Training commissions are increasing by 14.6% in 2015-2016 compared to the previous year, and are then projected to stabilise in line with predicted demand, according to figures published by Health Education England. In certain parts of the country this may be sufficient to meet employer needs, but other areas, such as London, are still under-staffed according to several professional bodies and research institutions. Munday fears the “postcode lottery” could worsen under local authorities, which arguably have a longer history of using devolved powers than the NHS, with its tradition of more centralised control. His RCN counterpart, Smith, is less concerned about this aspect of the move. “There’s considerable variety… even in the NHS,” says Smith. She adds: “The local authority may have had longer, in terms of experience, of working in different ways and commissioning in different ways, but the same [variation] is true in many areas of healthcare.”
A move to more devolved decision-making, with potentially greater scrutiny and freedom over service contracts, has employment implications too, even though the transfer does not in itself change the organisations that health visitors work for. Re-tendering and contracting out to the private sector has been a day-to-day part of council business for many years, and this readiness to consider alternative providers may provide discomfort to staff who are employed by the NHS and wish to stay within the public sector.
Any staff transferring to a private provider would have to be moved under Transfer of Undertakings (Protection of Employment) Regulations – meaning their terms and conditions would be retained, says Munday. But “there’s nothing to stop that company on day one from renegotiating [contracts],” he highlights. This could prove a challenge for dissenting staff if the private company has no collective bargaining process.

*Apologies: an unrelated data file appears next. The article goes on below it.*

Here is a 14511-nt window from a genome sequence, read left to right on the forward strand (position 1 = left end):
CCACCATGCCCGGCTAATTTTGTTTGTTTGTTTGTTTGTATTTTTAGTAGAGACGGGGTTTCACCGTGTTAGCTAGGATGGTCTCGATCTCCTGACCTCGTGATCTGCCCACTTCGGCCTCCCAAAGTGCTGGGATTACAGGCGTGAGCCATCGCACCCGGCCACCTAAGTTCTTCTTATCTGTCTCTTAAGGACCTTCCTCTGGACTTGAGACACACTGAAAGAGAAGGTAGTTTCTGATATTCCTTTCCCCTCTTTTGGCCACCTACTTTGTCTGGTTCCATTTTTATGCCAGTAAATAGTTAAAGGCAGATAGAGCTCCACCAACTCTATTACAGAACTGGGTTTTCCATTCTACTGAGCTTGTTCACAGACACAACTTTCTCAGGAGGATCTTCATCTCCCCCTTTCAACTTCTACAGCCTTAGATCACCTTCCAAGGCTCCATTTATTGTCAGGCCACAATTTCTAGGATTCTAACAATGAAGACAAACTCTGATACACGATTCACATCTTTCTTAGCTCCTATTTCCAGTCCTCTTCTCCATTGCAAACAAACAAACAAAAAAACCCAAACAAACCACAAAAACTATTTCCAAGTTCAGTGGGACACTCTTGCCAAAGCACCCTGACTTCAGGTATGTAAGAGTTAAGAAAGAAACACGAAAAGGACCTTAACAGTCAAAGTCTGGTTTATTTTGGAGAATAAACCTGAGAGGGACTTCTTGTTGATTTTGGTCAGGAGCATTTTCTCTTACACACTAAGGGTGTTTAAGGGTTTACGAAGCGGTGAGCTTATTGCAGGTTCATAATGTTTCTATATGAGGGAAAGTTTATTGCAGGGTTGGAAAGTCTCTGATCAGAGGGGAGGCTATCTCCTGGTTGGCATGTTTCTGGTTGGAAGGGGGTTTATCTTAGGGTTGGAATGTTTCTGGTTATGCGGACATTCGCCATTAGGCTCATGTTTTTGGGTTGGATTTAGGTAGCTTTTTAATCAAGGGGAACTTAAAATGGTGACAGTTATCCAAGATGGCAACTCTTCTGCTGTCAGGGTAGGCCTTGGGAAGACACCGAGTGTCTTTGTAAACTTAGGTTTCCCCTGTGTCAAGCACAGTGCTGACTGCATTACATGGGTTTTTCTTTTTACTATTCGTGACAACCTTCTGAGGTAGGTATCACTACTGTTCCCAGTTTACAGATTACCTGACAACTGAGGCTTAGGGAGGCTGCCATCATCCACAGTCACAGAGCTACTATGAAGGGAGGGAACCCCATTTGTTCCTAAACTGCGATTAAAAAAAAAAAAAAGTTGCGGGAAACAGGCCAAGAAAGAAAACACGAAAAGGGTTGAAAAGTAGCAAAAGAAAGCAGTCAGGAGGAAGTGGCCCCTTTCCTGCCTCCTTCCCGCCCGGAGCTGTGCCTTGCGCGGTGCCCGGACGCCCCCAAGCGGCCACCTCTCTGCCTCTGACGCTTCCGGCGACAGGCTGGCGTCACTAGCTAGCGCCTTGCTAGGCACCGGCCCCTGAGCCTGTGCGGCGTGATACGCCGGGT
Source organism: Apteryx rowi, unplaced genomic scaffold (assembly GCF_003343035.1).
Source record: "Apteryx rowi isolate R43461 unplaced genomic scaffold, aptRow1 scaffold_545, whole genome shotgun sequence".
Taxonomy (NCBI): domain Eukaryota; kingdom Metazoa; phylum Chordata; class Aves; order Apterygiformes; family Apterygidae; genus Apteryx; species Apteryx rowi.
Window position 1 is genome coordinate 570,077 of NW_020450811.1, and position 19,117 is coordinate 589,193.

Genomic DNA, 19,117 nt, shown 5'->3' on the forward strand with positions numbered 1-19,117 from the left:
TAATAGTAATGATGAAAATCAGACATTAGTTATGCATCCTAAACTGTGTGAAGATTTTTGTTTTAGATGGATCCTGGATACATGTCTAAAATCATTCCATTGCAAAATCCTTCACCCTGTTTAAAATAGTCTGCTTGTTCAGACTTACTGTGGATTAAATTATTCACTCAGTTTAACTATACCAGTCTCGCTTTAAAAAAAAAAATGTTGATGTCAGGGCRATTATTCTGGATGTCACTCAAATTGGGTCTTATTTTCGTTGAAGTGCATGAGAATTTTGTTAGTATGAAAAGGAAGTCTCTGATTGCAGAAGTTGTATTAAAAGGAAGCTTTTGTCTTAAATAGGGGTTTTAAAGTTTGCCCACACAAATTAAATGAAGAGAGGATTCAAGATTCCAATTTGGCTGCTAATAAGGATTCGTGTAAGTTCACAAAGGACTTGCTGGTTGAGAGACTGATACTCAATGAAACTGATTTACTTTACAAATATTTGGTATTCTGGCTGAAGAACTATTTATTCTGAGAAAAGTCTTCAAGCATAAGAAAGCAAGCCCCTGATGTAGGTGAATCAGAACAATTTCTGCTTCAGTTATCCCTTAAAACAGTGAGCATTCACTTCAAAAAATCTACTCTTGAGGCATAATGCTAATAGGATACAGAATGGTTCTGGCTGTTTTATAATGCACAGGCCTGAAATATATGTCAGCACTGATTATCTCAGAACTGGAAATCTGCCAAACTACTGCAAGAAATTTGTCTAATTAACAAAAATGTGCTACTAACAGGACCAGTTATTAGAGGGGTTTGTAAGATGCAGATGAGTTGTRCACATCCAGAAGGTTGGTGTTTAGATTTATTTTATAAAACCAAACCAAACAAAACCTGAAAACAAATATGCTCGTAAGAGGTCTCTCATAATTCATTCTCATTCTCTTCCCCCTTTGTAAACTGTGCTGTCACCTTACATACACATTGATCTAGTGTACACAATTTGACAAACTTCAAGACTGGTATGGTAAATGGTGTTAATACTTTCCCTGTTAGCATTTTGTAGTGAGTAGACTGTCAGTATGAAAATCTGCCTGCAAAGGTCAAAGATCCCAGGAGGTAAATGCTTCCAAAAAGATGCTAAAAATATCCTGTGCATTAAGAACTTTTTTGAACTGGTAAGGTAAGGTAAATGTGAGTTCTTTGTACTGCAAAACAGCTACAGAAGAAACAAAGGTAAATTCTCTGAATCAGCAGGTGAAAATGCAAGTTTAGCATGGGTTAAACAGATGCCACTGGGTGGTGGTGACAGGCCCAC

Alongside concerns associated with the financial and human resources impacts of the transfer, there are also those who challenge the principle that local authorities are the best fit for health visitors. If it makes sense to move away from the NHS because the service is more naturally aligned with other services for which councils have a responsibility, what will the change mean for NHS services provided by GPs, and child and adolescent mental health teams? “The same argument must exist [regarding the risk of increasing silos] by taking it out of the rest of health. The logic doesn’t follow,” says Munday.
Inevitably, some local authorities will decide that if health visitors are working more closely with non-NHS services, they will need to be based in children’s centres rather than, for example, GP practices. Dr Pearson is “absolutely sure” councils will increasingly want to look at this.
Uren agrees, on the basis it helps to “encourage the notion of one workforce working with families”.
In the short term, health visitors may not see any drastic changes. Commissioning budgets for future years are still unclear, and some local authorities are still wrangling over this year’s allocation. The DH has stated in its finance factsheet related to the policy decision that: “Stability of the transformed and expanded service is a priority.”
Civil servants and service managers have been working through the challenges of changing the physical boundaries of health visiting services so that they serve local authority resident populations as opposed to GP practice registered populations. But the issue is not regarded as earth-shattering, and there is an expectation that service delivery should take precedence over any boundary disputes.
Time will tell whether local authorities opt to expand health visiting services or see them as easy targets for funding cuts. Adams says: “There’s a responsibility for health visitors themselves.”
In order to be more “conspicuous” staff should invite commissioners to shadow them in order to demonstrate the subtleties of their work; provide case studies, and ensure they are represented at important meetings as much as possible. It’s incredibly helpful and powerful if the health visitors get the opportunity to articulate their roles directly,” she stresses.